When Sir Francis Galton (1878) made a composite image creation by projecting of many individuals’ face photographs onto a photographic film piece, he came to notice that they had greater attraction as opposed to the original photographs they had been processed from. Recently, a bunch of psychologists have employed the use of computer graphic method to come up with composite images that are more realistic that are in possession of the average characteristics of their constituent faces. Composite images which are also a result of computer graphic methods to receive an average perception and rating and also an average mean rating of their constituent images (Langlois & Roggman, 1990; Rhodes, Sumich, Byatt, 1999; Rhodes et al, 2001; Valentine, Darling, & Donnelly, 2004 ) resulting in researchers concluding that average faces are attractive.
Facial characteristics, (neoteney D. Jones, 1995; Perrett et al, 1998) have been observed to contribute greatly to the female face attractiveness. On the other hand studies s that have shown that nonaverage characteristic levels like neoteny and femininity are attractive have not made a comparison with the normality judgment (D.Jonness, 1995; Perrret et al, 1998). There is some extent of bias directed to attractive faces (Maner et al, 2003; Shimojo, Simion, Shimojo, & Scheier, 2003) imply that there is a possibility that mathematical coverage ageness hypothesis was correct. I.e. the one which has the smaller absolute manipulation value is always preferred. However, when correct is the contrast hypothesis, the face that will receive more preference is that one with a higher continuum.
Another experiment was conducted. Using a visual adaptation paradigm to perform a test on effects of being exposed to unattractive or attractive individual faces on normality and attractive forces, (Little et al, 2005; Rhodes et al, 2003; Webster & MacLin, 1999) sought a hypothesis from the investigation. If correct is the averageness hypothesis, then the viewing of attractive will cause an increase in both normality and attractiveness novel attractive faces whilst making an observation of novel faces that are unattractive faces will do the exact opposite.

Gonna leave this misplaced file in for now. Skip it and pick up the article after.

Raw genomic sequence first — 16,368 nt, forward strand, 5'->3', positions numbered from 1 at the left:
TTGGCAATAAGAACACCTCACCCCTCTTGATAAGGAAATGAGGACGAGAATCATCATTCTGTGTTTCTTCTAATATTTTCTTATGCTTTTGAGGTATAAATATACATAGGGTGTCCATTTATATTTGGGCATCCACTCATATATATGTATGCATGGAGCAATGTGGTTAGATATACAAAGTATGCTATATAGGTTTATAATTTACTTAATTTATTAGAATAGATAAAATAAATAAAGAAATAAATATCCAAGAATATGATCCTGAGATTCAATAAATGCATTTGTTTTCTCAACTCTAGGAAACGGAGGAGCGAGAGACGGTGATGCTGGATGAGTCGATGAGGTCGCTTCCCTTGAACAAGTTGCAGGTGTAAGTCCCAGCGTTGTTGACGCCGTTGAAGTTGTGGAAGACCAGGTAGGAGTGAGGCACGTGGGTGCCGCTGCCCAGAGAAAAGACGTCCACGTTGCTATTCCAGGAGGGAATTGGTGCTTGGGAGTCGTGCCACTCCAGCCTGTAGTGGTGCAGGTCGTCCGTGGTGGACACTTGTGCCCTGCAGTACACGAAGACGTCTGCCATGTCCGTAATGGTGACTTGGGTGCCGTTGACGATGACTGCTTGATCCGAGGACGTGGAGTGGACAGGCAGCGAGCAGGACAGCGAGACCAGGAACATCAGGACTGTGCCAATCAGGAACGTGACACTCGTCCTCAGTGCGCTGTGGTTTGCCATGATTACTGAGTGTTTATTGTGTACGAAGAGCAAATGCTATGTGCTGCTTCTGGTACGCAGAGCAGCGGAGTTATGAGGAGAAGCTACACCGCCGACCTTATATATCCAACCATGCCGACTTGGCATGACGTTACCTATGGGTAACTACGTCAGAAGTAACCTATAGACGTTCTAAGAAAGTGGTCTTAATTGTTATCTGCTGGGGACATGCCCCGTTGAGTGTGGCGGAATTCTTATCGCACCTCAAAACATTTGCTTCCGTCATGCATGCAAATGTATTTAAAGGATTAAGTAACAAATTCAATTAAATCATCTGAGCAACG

In a situation where contrast hypothesis is correct, normality judgment ought to follow the exact pattern shown above whist judgment based on attractiveness should also follow a different pattern with exposure to individuals who are attractive decreasing the attractiveness of both unattractive and novel attractive faces and also exposure to individuals who are less attractive can increase their attraction.
Even though with the help of a graphic computer method can generate a mathematically average face from a population, the face that is perceived as most average may actually be of symmetrical difference from this. When exposed to highly attractive faces in the attention biases or media to attractive forces (Maner et al, 2003; Shimojo et al, 2003) may give rise to an experience that is biased such that the experienced faces’ average appears to be more attractive than the actual population faces. This may actually reconcile the averageness hypothesis together with the findings of Perrett et al. (1994) if the face that is being perceived as to be the most average is actually closer to the attractive composite as opposed to the average composite.
So as to make a confirmation on the view which states that the attractiveness continuum stimuli are perceived as less normal the more they deviate from mathematical average hence validating further the application of “normality” judgments for assessment of perceived averageness, participants rated all continuum faces for perceived normality. When a comparison of these results and those of the similar stimuli so as to determine whether normality and attractiveness and normality judgments exhibit any similarity in the pattern, or whether the image that has the maximum attractiveness has the most positive continuum value on the than the image that has maximum normality
It is very intriguing that Perrett et al discovered when a participant group was asked to rate their attractiveness of each one of the 3 composite faces (an average of 60 faces i.e. all faces, the mean of the 15 faces which were most attractive and the ‘hyper-attractive’ that possessed exaggerated qualities that were very attractive) the hyper- attractive one was said to be the most attractive of the 3. This actually makes sense because this was mathematically the least average among the three composites that were under judgment. Since the hyper- attractive composite was the least average but the most attractive, then this is very strong evidence that averageness cannot necessarily be the facial attractiveness critical determinant. In other words, perrett’s findings are evidence to proving to be against the averageness Facial Attractiveness Hypothesis because the findings have shown that faces of high attractiveness systematically deviate from an average shape.